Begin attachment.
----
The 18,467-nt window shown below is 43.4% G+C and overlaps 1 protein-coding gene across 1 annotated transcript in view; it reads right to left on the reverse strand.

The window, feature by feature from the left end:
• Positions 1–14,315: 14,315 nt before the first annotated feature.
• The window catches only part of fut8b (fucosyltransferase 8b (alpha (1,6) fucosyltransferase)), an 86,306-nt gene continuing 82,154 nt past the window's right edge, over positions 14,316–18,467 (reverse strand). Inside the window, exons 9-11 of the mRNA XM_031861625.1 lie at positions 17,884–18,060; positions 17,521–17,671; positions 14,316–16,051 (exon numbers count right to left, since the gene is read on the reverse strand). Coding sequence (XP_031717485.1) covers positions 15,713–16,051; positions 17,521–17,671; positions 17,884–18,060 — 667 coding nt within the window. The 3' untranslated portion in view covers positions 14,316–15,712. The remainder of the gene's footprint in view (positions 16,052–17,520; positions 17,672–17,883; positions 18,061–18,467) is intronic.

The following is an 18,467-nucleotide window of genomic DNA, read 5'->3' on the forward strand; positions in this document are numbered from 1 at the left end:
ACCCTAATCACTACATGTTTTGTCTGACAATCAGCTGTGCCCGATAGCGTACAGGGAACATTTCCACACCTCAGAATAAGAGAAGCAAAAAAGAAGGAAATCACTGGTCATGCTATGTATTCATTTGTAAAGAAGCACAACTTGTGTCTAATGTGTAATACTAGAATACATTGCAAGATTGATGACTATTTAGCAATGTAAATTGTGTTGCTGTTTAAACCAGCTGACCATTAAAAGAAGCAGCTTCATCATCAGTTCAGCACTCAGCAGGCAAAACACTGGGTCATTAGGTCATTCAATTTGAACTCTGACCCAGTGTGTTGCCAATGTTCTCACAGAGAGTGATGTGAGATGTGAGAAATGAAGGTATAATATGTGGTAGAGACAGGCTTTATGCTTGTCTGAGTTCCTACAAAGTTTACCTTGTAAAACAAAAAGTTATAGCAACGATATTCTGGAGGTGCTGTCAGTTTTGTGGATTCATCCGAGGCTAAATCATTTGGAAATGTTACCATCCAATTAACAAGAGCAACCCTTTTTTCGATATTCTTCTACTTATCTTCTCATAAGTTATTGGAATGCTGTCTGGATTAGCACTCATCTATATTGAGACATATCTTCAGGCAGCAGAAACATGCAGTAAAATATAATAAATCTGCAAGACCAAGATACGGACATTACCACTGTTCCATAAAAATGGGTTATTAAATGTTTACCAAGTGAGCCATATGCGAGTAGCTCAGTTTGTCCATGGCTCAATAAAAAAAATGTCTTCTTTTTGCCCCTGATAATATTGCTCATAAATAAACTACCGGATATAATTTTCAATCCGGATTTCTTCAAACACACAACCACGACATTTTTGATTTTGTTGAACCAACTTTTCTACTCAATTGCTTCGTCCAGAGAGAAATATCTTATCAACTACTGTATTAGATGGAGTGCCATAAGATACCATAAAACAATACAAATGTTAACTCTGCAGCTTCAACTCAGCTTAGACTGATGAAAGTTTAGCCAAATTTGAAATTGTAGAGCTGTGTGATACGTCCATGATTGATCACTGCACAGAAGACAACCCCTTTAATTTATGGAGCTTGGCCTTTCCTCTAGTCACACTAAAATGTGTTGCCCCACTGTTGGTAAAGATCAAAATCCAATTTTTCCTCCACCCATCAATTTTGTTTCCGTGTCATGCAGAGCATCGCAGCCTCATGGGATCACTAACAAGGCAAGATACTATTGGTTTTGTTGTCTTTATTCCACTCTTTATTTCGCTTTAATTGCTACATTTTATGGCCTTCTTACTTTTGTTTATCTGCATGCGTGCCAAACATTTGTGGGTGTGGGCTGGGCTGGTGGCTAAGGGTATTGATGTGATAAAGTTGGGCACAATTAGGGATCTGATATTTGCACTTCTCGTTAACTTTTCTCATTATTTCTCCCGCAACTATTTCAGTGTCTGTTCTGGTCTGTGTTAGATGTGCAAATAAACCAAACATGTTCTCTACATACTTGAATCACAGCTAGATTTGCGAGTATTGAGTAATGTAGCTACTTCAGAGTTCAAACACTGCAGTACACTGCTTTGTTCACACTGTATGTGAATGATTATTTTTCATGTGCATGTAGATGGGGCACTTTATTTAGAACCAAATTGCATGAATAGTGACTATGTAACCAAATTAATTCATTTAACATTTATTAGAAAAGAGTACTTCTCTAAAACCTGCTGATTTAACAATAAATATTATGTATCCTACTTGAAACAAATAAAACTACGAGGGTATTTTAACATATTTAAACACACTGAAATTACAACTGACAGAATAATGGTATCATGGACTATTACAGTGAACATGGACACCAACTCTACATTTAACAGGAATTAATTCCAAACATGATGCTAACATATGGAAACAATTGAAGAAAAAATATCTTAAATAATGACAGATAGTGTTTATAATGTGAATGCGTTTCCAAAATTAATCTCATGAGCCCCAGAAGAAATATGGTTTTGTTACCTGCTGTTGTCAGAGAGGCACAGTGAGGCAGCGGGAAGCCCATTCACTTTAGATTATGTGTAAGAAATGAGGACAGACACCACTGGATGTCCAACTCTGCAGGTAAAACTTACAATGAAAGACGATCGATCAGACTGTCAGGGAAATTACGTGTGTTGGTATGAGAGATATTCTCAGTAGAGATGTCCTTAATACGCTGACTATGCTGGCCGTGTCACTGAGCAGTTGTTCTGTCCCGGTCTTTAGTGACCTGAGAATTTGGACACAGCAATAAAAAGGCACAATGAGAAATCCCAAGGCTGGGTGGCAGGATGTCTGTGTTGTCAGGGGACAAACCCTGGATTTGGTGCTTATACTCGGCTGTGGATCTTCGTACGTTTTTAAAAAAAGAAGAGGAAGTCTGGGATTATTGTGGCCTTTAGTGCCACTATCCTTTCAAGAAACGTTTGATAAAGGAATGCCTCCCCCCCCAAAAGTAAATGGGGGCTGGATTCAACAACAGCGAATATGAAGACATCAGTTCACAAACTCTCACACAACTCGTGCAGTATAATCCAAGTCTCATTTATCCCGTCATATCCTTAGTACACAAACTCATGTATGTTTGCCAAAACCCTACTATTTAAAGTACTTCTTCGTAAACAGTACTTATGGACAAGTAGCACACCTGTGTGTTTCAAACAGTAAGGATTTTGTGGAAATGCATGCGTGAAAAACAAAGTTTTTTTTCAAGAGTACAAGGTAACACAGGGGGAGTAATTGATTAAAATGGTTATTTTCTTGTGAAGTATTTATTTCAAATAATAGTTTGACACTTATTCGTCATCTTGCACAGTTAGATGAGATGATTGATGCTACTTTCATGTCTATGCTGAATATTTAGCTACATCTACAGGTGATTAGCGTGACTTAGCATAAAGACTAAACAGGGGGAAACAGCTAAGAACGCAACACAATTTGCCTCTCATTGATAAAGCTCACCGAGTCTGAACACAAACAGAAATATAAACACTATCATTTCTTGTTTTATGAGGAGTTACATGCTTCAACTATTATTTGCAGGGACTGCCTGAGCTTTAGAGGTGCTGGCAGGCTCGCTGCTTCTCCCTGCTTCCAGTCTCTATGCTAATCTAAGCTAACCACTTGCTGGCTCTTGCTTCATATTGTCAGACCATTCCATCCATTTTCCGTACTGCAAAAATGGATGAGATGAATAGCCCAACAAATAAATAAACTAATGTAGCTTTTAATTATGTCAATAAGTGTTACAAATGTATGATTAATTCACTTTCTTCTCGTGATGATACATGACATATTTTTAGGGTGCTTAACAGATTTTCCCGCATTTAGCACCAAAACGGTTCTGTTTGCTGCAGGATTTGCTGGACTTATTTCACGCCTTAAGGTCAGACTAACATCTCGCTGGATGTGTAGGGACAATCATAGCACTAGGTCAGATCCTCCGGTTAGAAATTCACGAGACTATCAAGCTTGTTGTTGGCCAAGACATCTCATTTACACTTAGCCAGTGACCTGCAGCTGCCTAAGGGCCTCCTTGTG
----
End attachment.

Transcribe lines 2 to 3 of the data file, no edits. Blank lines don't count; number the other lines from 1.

The window, feature by feature from the left end:
• Positions 1–14,315: 14,315 nt before the first annotated feature.